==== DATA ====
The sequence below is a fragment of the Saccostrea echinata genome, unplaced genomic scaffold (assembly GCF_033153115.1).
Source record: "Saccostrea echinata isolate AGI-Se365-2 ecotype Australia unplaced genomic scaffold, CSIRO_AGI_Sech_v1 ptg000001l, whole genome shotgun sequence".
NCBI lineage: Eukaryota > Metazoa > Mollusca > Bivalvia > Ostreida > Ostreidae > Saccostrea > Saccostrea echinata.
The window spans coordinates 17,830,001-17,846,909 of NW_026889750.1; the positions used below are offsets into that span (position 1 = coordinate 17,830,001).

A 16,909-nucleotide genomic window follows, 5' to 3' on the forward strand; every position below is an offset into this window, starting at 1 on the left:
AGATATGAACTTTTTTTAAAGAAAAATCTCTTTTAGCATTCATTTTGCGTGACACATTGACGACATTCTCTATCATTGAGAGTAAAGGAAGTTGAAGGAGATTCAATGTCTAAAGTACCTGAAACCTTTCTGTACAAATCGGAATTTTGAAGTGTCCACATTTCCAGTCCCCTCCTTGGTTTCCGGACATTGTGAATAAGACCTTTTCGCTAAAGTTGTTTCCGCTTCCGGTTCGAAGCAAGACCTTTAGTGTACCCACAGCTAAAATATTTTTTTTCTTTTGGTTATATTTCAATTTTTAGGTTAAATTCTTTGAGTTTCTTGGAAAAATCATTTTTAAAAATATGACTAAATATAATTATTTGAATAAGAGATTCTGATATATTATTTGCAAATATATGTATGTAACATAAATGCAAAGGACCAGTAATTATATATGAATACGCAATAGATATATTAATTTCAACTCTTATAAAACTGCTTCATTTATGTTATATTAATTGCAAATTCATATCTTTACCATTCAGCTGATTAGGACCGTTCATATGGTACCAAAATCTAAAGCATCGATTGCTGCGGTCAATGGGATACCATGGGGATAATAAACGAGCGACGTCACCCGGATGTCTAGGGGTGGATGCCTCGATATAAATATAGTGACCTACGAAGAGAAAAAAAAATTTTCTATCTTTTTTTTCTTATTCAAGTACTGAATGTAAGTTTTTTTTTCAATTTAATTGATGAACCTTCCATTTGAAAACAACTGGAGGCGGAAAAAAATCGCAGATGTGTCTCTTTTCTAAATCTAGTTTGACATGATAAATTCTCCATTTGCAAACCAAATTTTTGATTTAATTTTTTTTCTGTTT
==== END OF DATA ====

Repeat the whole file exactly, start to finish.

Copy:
The sequence below is a fragment of the Saccostrea echinata genome, unplaced genomic scaffold (assembly GCF_033153115.1).
Source record: "Saccostrea echinata isolate AGI-Se365-2 ecotype Australia unplaced genomic scaffold, CSIRO_AGI_Sech_v1 ptg000001l, whole genome shotgun sequence".
NCBI lineage: Eukaryota > Metazoa > Mollusca > Bivalvia > Ostreida > Ostreidae > Saccostrea > Saccostrea echinata.
The window spans coordinates 17,830,001-17,846,909 of NW_026889750.1; the positions used below are offsets into that span (position 1 = coordinate 17,830,001).

A 16,909-nucleotide genomic window follows, 5' to 3' on the forward strand; every position below is an offset into this window, starting at 1 on the left:
AGATATGAACTTTTTTTAAAGAAAAATCTCTTTTAGCATTCATTTTGCGTGACACATTGACGACATTCTCTATCATTGAGAGTAAAGGAAGTTGAAGGAGATTCAATGTCTAAAGTACCTGAAACCTTTCTGTACAAATCGGAATTTTGAAGTGTCCACATTTCCAGTCCCCTCCTTGGTTTCCGGACATTGTGAATAAGACCTTTTCGCTAAAGTTGTTTCCGCTTCCGGTTCGAAGCAAGACCTTTAGTGTACCCACAGCTAAAATATTTTTTTTCTTTTGGTTATATTTCAATTTTTAGGTTAAATTCTTTGAGTTTCTTGGAAAAATCATTTTTAAAAATATGACTAAATATAATTATTTGAATAAGAGATTCTGATATATTATTTGCAAATATATGTATGTAACATAAATGCAAAGGACCAGTAATTATATATGAATACGCAATAGATATATTAATTTCAACTCTTATAAAACTGCTTCATTTATGTTATATTAATTGCAAATTCATATCTTTACCATTCAGCTGATTAGGACCGTTCATATGGTACCAAAATCTAAAGCATCGATTGCTGCGGTCAATGGGATACCATGGGGATAATAAACGAGCGACGTCACCCGGATGTCTAGGGGTGGATGCCTCGATATAAATATAGTGACCTACGAAGAGAAAAAAAAATTTTCTATCTTTTTTTTCTTATTCAAGTACTGAATGTAAGTTTTTTTTTCAATTTAATTGATGAACCTTCCATTTGAAAACAACTGGAGGCGGAAAAAAATCGCAGATGTGTCTCTTTTCTAAATCTAGTTTGACATGATAAATTCTCCATTTGCAAACCAAATTTTTGATTTAATTTTTTTTCTGTTT